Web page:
We’re a week out from First Friday, when many galleries in Winston-Salem and Greensboro roll out their new exhibits, so this might be the time to catch up on something that you missed the first time around, especially if it’s coming down at the end of the month.
Heidi Bartlett, Kristen DeGree and Sarah Goetz hold forth at a weekly salon-style talk at Elsewhere, the Greensboro art space, on Thursday from 8 to 9 p.m.
Kooky, a feature film that uses puppetry and live action to tell the story of a teddy bear that makes a perilous journey from a rubbish dump to his 6-year-old human companion, screens at the Weatherspoon Art Museum in Greensboro on Thursday at 7 p.m.
Wake Forest University professor Margaret Supplee Smith discusses the architect who designed the Reynolda estate and homes for other tobacco and textile magnates in Greensboro, Charlotte, Durham and Concord on July 29 at 3 p.m. Entitled From the Main Line to Tobacco Road: The Architecture of Charles Barton Keen, Smith’s talk focuses on “how Keen’s traditional designs legitimized the ambitions and aspirations of the New South elite while softening the impact of their new wealth by transplanting the unpretentious and restrained traditions of the domestic architecture of the Main Line of Philadelphia.”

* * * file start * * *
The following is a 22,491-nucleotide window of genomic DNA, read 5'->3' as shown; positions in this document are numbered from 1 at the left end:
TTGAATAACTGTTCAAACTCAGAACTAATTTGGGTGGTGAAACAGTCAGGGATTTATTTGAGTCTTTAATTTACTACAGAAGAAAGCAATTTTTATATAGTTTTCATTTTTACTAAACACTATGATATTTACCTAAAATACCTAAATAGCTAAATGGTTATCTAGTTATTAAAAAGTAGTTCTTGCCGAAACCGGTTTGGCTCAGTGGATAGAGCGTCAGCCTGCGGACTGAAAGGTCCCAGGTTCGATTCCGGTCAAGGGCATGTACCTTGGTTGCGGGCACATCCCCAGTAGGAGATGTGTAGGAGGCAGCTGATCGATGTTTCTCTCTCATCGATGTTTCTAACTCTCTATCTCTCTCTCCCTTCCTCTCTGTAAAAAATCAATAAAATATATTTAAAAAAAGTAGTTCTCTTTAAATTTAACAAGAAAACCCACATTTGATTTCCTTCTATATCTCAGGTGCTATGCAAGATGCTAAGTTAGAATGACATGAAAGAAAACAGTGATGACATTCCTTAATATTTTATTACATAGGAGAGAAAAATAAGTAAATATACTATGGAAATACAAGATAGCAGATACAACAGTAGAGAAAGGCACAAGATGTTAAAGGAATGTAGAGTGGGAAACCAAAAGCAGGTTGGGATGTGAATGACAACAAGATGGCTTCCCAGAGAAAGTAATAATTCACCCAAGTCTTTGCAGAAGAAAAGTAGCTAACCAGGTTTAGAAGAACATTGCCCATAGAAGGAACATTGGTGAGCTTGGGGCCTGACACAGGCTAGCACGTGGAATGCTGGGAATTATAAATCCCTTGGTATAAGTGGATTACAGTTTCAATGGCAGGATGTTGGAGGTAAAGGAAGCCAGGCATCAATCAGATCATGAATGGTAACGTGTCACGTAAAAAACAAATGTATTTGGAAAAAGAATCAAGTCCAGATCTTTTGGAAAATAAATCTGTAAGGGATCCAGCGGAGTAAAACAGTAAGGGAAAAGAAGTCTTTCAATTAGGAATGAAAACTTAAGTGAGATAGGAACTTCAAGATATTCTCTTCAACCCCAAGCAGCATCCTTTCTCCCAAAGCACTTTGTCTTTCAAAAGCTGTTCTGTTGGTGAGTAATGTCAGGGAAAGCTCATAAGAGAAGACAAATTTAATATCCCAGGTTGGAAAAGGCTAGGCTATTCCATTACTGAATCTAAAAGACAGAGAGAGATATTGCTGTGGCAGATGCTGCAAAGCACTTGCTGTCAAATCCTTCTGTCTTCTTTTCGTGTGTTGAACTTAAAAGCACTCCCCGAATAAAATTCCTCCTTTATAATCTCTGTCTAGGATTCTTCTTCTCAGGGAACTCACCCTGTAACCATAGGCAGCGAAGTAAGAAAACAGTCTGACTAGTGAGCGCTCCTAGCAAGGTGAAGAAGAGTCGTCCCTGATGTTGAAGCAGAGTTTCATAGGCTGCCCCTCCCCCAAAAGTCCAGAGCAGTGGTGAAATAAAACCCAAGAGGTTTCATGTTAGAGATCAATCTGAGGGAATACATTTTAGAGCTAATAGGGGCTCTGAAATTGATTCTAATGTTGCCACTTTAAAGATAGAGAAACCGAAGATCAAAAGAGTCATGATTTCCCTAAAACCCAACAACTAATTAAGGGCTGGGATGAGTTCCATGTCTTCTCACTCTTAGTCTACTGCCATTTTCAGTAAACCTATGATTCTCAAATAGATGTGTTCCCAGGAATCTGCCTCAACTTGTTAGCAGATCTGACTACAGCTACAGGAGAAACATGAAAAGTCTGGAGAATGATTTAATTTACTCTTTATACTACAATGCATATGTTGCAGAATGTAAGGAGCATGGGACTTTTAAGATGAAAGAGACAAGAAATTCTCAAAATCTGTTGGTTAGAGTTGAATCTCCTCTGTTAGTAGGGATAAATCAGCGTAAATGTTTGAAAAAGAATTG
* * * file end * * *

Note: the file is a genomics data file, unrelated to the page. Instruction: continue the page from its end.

Ambushed, an exhibit about different forms of persecution curated by Millicent Greason-Spivak at Delurk Gallery, closes on July 30. The title of the exhibit is taken from a statement by tea party activist Pattie Curran, who told the Winston- Salem Journal she felt “ambushed” by a depiction of a vagina by Greason-Spivak on display in the lobby of Piedmont Opera earlier this year. The last hurrah is from 6 to 9 p.m. Featured artists include some of the usual suspects at Delurk, including Chad Beroth, Nicole Uzzell, Dane Walters, Woodie Anderson, Patrick Harris and Shanthony Exum.
Other closings on Saturday include the juried member showcase of Associated Artists of Winston-Salem at Milton Rhodes Art Center and Life Is a Beach at the Studio & Gallery in Greensboro.
The Southeastern Center for Contemporary Art in Winston-Salem announced a 25-percent increase in attendance from January through June, compared to the same period last year. Executive Director Mark Leach attributes the positive numbers to first-rate exhibits and new lighting, along with films and artist talks that add interest.